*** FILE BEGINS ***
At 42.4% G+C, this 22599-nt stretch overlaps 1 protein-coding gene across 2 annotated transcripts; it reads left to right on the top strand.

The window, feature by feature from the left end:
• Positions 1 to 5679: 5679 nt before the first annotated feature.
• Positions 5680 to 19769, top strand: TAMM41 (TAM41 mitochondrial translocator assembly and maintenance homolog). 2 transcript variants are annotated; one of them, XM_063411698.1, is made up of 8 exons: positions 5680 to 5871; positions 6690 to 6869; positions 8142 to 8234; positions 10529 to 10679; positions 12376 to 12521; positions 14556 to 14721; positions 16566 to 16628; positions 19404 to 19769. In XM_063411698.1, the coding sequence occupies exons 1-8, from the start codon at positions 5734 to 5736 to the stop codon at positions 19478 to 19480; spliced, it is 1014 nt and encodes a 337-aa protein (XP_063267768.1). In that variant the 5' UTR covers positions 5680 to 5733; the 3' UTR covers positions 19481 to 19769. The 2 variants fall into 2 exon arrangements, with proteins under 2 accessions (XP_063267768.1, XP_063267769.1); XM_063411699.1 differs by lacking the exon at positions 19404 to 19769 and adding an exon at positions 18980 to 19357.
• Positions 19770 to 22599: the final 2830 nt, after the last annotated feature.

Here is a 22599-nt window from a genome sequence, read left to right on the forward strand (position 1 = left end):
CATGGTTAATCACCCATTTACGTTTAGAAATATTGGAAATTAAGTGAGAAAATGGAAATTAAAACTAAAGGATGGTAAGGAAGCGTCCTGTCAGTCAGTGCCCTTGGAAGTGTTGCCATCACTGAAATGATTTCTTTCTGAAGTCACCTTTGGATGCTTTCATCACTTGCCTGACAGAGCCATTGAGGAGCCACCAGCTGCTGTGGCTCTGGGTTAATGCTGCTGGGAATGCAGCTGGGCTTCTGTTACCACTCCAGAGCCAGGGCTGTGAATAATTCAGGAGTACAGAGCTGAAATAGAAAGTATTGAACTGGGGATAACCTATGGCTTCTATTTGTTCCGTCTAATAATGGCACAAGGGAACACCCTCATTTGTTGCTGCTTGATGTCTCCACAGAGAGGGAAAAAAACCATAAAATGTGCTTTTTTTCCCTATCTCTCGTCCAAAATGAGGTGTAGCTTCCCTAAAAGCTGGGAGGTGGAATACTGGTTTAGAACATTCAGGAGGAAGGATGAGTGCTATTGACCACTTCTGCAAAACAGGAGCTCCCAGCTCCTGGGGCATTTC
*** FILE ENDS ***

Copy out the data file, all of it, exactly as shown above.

At 42.4% G+C, this 22599-nt stretch overlaps 1 protein-coding gene across 2 annotated transcripts; it reads left to right on the top strand.

The window, feature by feature from the left end:
• Positions 1 to 5679: 5679 nt before the first annotated feature.
• Positions 5680 to 19769, top strand: TAMM41 (TAM41 mitochondrial translocator assembly and maintenance homolog). 2 transcript variants are annotated; one of them, XM_063411698.1, is made up of 8 exons: positions 5680 to 5871; positions 6690 to 6869; positions 8142 to 8234; positions 10529 to 10679; positions 12376 to 12521; positions 14556 to 14721; positions 16566 to 16628; positions 19404 to 19769. In XM_063411698.1, the coding sequence occupies exons 1-8, from the start codon at positions 5734 to 5736 to the stop codon at positions 19478 to 19480; spliced, it is 1014 nt and encodes a 337-aa protein (XP_063267768.1). In that variant the 5' UTR covers positions 5680 to 5733; the 3' UTR covers positions 19481 to 19769. The 2 variants fall into 2 exon arrangements, with proteins under 2 accessions (XP_063267768.1, XP_063267769.1); XM_063411699.1 differs by lacking the exon at positions 19404 to 19769 and adding an exon at positions 18980 to 19357.
• Positions 19770 to 22599: the final 2830 nt, after the last annotated feature.

Here is a 22599-nt window from a genome sequence, read left to right on the forward strand (position 1 = left end):
CATGGTTAATCACCCATTTACGTTTAGAAATATTGGAAATTAAGTGAGAAAATGGAAATTAAAACTAAAGGATGGTAAGGAAGCGTCCTGTCAGTCAGTGCCCTTGGAAGTGTTGCCATCACTGAAATGATTTCTTTCTGAAGTCACCTTTGGATGCTTTCATCACTTGCCTGACAGAGCCATTGAGGAGCCACCAGCTGCTGTGGCTCTGGGTTAATGCTGCTGGGAATGCAGCTGGGCTTCTGTTACCACTCCAGAGCCAGGGCTGTGAATAATTCAGGAGTACAGAGCTGAAATAGAAAGTATTGAACTGGGGATAACCTATGGCTTCTATTTGTTCCGTCTAATAATGGCACAAGGGAACACCCTCATTTGTTGCTGCTTGATGTCTCCACAGAGAGGGAAAAAAACCATAAAATGTGCTTTTTTTCCCTATCTCTCGTCCAAAATGAGGTGTAGCTTCCCTAAAAGCTGGGAGGTGGAATACTGGTTTAGAACATTCAGGAGGAAGGATGAGTGCTATTGACCACTTCTGCAAAACAGGAGCTCCCAGCTCCTGGGGCATTTC